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Finderscope upgrade/replacement for Skywatcher 200P???


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Hi all,

I haven't played that much with my Skywatcher Explorer 200P,

however, I just don't like the bundled finderscope as I find myself

unable to keep it correctly aligned and focussed.

What would be a better, easier (at a decent price) replacement

for that ? Possibly something that once aligned will stay firm and steady

and I won't have to align it again at every session.

Are red dot finders any good?

Clear Skies.

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Hmmm.... have you set up the finder properly? They do hold quite well but there are some common mistakes a lot of "newbies" make. Sometimes the rubber "O" ring gets missed out - without that you don't stand much chance of a good firm alignment so check that first. It's also possible that you aren't using enough magnification to get a good alignment.

Focus the main tube on a distant object like a pylon or church spire 1-2miles away. Use a 15mm - 20mm eyepiece to center it during the daytime. Then assuming the finder is held firm in its ring - adjust it so the tip of the spire is exactly in the middle. Ths will be enough to find planets. Center the main tube on a planet at night and look in the finder - it will be off center - adjust it and then pop in an 8-10mm eyepiece and repeat. That'll give you enough accuracy for most objects. HTH :)

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Hmmm.... have you set up the finder properly? They do hold quite well but there are some common mistakes a lot of "newbies" make. Sometimes the rubber "O" ring gets missed out - without that you don't stand much chance of a good firm alignment so check that first. It's also possible that you aren't using enough magnification to get a good alignment.

Focus the main tube on a distant object like a pylon or church spire 1-2miles away. Use a 15mm - 20mm eyepiece to center it during the daytime. Then assuming the finder is held firm in its ring - adjust it so the tip of the spire is exactly in the middle. Ths will be enough to find planets. Center the main tube on a planet at night and look in the finder - it will be off center - adjust it and then pop in an 8-10mm eyepiece and repeat. That'll give you enough accuracy for most objects. HTH :)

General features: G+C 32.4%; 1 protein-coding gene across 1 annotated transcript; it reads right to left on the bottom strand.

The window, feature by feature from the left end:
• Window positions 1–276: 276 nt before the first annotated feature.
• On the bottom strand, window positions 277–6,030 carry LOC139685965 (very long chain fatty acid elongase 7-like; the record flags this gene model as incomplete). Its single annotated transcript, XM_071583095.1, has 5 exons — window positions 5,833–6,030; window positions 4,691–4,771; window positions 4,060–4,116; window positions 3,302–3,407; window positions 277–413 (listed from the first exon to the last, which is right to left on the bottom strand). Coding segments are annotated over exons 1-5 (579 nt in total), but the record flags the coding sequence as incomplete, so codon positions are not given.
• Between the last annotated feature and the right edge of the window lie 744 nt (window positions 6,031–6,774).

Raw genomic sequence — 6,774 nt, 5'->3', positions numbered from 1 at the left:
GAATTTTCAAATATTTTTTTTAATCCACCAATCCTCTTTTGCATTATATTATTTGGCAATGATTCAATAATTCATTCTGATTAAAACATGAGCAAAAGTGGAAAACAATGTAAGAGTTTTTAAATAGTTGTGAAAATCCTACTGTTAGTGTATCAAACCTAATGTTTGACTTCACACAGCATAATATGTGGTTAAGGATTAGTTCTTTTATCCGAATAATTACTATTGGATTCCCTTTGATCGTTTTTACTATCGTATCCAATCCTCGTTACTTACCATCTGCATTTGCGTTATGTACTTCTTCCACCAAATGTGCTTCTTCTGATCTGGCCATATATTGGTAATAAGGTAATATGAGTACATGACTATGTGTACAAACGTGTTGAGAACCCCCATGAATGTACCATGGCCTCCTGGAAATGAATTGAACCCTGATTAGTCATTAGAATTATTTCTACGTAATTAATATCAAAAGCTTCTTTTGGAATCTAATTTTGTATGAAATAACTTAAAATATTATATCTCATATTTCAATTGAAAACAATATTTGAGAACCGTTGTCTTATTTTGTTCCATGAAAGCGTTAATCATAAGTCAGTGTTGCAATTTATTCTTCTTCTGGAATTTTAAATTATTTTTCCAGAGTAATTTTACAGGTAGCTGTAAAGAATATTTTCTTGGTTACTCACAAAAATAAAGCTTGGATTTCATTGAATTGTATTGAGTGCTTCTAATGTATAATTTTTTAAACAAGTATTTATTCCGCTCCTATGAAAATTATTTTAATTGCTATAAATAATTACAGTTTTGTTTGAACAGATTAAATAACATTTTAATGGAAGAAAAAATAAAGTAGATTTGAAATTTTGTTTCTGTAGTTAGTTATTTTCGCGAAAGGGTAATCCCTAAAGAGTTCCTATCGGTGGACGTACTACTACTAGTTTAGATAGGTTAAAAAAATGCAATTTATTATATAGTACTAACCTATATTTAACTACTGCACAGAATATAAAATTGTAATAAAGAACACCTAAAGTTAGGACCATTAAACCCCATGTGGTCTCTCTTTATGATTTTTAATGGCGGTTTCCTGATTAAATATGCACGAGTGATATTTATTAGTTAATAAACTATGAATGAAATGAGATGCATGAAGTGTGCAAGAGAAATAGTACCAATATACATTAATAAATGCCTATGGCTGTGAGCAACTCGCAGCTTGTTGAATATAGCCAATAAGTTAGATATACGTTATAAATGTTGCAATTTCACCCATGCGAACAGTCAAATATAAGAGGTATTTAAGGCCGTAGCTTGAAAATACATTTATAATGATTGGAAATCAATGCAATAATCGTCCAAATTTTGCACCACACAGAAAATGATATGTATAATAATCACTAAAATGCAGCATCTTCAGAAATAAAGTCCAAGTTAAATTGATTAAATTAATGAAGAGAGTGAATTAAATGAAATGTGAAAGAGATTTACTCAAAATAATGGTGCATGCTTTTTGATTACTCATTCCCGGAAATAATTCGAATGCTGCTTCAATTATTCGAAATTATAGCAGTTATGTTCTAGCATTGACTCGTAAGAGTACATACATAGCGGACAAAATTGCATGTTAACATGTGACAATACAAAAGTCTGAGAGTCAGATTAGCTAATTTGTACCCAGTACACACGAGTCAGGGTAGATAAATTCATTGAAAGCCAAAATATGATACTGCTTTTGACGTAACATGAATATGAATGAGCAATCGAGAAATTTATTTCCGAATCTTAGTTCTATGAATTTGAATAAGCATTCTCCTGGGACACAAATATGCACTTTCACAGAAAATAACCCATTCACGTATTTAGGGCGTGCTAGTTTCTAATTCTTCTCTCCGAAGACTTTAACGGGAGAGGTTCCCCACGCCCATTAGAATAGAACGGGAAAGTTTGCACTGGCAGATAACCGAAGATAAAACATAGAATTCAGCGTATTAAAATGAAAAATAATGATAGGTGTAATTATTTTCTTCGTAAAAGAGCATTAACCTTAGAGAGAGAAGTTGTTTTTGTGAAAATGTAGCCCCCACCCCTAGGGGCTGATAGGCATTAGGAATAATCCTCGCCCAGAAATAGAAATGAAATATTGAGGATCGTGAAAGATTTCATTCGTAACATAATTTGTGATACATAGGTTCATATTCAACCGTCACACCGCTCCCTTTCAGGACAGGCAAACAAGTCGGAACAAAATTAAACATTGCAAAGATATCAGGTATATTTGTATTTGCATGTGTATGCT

Hi brantuk,

thanks for the advice.

I think the way I did the alignment is pretty much correct, I have no issues with the alignement technique (I've learned it when I was a kid with some pretty good Konus instructions and I setup a few small finderscopes in the past) however now I'm not sure about this rubber "O" thing, I will have to take a look at it. Is it supposed to be an additional piece of rubber that was in the box or something like that?

Given the size of the equipment, I might still consider a replacement as using the optical finderscope isn't always comfortable for me.

Clear Skies

Edited by TziuRiky
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I find an 8x50 finderscope or RDF in combination with a low power eyepiece works for me, but so many other people swear by a Telrad that I think it's worth a go if you're struggling with an optical finder. An RDF is great if you want to get the scope pointing at a bright object and star-hop from there, but you can really only use it for pointing at things you can see with the naked eye. It's not particularly helpful if you want to find something that has no easily recognisable naked-eye stars close by.

James

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I had this problem until I realised I'd missed the o-ring. That makes all the difference.